“We tried to think of a name that wasn’t too silly. We thought of things like the Red Lion, and that sort of thing” explained Tim. “The street through here is called Dover Street, so Dover Patrol and other names came to mind. I was mulling around what to do with Stour Road. I came up with the name Stroll Inn. It gives people the idea of what we want them to do – basically, strolling in.”

The pub trade is tough with incredibly long hours, increasingly poor returns and sometimes ruthless breweries driving tenants into the ground. But when you don’t have a wage bill to meet and operate a pub occasionally as a not-for-profit that supports the village hall, it is possible to achieve great things.

“I guess I’d seen a fair amount from the customer side over the years and we got a committee together. We were very lucky that the village hall had a good licence. We can even take people coming in off the street. We don’t have to have memberships. We checked that out with the licensing authorities. We have sessions every couple of months. I made it clear to people that if they wanted it more frequently, we would have to have more helpers. Once every couple of months seems to suit everybody. We’ve had anything between 60 and 90 people. It’s been quite embarrassing the number of slaps on the back I have had. People have been saying that we should have had this years ago,” smiled Tim.

There is a slight irony that Tim and Steve were serving up drinks in what was once a Congregational chapel. “It is a village hall. It needs to be used as such. I don’t think it’s a problem. It wasn’t strict Baptist, I don’t think,” said Tim.

Jackie Hart is a member of the team that puts on these regular events. She and her fellow helpers transform the village hall to a cosy and welcoming space for these pop-up pub events. She has the title of the ‘head of ambience’. “It means trying to convert a functional village hall with strip fluorescent lighting into something a bit more comfortable, laid-back and welcoming,” said Jackie.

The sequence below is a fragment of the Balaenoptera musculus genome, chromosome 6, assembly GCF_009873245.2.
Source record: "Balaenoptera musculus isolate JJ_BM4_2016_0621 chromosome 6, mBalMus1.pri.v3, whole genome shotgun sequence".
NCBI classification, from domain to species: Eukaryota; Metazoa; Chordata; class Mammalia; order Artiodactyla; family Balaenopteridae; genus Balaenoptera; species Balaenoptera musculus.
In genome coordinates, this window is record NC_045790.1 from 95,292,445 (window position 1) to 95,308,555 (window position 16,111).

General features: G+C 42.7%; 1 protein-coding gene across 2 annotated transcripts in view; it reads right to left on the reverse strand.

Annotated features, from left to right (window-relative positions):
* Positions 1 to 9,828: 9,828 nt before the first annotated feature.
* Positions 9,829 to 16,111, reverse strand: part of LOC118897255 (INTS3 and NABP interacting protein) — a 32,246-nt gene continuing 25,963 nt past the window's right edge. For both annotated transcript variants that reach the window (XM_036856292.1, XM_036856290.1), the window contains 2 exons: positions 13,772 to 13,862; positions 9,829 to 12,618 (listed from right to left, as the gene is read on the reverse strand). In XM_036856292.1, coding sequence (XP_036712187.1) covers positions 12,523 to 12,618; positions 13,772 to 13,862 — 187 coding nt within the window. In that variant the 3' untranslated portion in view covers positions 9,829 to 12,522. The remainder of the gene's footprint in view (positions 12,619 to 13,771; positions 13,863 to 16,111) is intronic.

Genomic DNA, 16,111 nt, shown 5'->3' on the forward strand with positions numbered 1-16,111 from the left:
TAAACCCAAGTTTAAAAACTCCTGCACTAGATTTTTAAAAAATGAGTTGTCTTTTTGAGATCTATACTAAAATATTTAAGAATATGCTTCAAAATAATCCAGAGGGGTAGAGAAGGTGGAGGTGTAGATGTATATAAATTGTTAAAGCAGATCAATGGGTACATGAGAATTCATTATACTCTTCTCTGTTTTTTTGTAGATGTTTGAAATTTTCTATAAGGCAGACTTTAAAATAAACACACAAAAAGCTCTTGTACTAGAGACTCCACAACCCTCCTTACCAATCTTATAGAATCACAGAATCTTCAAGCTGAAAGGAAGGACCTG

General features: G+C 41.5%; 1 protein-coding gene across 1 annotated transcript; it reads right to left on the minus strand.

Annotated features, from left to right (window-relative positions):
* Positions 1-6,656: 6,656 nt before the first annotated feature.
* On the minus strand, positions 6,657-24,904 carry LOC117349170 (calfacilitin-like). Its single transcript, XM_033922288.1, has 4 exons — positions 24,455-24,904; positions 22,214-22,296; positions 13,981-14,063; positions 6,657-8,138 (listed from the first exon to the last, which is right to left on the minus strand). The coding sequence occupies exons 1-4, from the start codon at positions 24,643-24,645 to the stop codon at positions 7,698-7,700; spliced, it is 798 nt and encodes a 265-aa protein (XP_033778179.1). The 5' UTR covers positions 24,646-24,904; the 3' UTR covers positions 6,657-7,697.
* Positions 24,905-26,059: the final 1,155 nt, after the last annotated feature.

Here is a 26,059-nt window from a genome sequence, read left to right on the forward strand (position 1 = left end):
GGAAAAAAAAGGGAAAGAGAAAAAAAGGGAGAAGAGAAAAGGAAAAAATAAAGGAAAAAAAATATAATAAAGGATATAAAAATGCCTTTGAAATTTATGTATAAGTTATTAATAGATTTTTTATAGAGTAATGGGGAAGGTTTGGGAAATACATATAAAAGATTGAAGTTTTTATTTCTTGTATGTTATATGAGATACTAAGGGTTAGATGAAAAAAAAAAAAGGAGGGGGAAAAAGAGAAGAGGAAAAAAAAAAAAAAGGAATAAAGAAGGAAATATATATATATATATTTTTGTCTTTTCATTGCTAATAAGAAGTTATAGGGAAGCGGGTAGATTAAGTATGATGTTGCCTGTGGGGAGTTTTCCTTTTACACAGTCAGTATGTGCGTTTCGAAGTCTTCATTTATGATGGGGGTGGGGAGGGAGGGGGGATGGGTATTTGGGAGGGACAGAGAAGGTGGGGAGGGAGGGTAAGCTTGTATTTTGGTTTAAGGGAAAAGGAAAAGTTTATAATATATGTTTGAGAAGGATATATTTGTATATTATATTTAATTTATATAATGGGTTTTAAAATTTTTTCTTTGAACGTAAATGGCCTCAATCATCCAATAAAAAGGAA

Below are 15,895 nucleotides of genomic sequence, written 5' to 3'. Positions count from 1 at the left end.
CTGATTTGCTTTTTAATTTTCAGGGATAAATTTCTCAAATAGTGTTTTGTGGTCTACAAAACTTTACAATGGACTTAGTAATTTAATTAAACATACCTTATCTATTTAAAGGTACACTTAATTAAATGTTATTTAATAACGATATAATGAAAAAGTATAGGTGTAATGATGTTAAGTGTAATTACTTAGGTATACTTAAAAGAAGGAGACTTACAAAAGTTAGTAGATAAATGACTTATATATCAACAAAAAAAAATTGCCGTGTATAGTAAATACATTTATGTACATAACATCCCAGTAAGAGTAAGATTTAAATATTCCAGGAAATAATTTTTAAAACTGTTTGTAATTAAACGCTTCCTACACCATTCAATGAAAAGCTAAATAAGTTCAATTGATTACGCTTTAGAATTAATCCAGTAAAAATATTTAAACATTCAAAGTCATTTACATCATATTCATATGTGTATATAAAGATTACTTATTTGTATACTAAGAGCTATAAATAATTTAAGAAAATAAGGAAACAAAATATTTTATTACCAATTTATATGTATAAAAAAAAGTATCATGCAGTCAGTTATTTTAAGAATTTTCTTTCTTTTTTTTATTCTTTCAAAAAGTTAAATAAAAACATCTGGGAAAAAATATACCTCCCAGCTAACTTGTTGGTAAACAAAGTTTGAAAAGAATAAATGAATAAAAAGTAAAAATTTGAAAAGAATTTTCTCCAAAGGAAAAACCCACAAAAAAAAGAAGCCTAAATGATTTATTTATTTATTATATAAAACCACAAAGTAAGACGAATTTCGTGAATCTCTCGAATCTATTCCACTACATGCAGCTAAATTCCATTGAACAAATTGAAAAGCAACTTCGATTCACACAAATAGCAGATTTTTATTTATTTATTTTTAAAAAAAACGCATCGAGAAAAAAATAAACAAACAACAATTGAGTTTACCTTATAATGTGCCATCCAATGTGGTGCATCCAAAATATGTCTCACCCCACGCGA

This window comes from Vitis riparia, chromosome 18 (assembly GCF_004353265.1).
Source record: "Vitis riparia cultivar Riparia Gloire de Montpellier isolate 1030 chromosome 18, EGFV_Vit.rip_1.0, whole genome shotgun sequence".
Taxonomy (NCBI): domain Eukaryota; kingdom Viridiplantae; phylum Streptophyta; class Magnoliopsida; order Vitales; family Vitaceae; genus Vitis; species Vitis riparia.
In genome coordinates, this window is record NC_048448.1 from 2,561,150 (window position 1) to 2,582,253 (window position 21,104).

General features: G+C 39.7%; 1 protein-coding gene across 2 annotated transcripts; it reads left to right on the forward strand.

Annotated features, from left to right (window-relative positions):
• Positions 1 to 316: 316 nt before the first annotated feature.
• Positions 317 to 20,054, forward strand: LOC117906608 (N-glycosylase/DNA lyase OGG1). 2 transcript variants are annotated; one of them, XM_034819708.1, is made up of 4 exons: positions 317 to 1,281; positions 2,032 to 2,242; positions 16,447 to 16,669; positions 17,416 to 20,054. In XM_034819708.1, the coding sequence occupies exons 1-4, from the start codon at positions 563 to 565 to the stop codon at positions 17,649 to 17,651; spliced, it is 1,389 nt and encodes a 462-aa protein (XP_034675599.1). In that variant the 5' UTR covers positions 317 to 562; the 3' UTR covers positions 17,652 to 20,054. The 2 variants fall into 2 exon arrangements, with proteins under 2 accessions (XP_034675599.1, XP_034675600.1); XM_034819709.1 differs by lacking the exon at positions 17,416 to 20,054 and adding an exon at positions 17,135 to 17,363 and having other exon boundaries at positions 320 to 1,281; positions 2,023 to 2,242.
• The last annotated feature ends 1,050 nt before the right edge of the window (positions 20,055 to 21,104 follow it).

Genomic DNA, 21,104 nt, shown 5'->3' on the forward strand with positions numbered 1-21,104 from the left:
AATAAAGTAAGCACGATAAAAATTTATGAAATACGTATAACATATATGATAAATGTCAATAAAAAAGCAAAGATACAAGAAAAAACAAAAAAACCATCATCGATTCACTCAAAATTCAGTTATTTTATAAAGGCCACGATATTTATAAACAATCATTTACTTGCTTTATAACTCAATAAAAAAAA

From left: Jackie Hart, Judy Veness and Stephanie Ledger

The village hall was quite a sight as I approached the pop-up pub. The building looks like the chapel it once was. The perpendicular windows were glowing red as if the space was a disco or infrared sauna. The unusual red tinge to the lighting was caused by the wall-mounted electric bar heaters, which give off that glow. But Jackie says that can be quite costly. “It’s run on pound coins. Later we might all have to scrabble around and find a few to feed into the meter!” she laughed.

Jackie says they’ve had feedback from people in terms of what they would like to see in the future. “Some of it is a bit unrealistic,” she smiled. “Some people have asked for a leather sofa. We can’t manage that. We are stuck with the functional furniture that we have. We do our best. We try and have a slight theme. At Christmas we had greenery and Christmas stuff. In the summer we try and do summery things.”

A packed house

There are also warning signs dotted around the walls for comedic effect. One warns of ‘pickpockets and loose women’. “We have a number of them if you’d like to look around and see what they say,” said Jackie. I assumed she meant the signs rather than villagers!

Steve Veness is one of the lead volunteers behind the village’s own community website – an impressive resource for a rural community with so few locals. Stour Row residents are well informed about local activities. “Whilst the website helps promote the pub, we do have a village email list as well, which people can subscribe to,” said Steve. “It’s the most ‘in the moment’ way that we can get the news out about the next pub opening. Anybody can choose to join. I think it’s emails that gets it into people’s minds that there is going to be a pub night.”

Steve Veness

There’s no worry about late-night drinking or noise. Last orders might seem early, but Tim says that doesn’t seem to be a problem. “I think if you go into a lot of pubs around here, they are empty by about 9 o’clock. People go into them early and then they leave early. I haven’t had anybody objecting to us calling time at 10 o’clock,” he said.

Last Friday the Stroll Inn celebrated its first birthday. And as Tim prepared to call it a night following a successful first-anniversary pop-up pub session, it was good to know that there is no chance of anyone calling time on this vital community resource any time soon.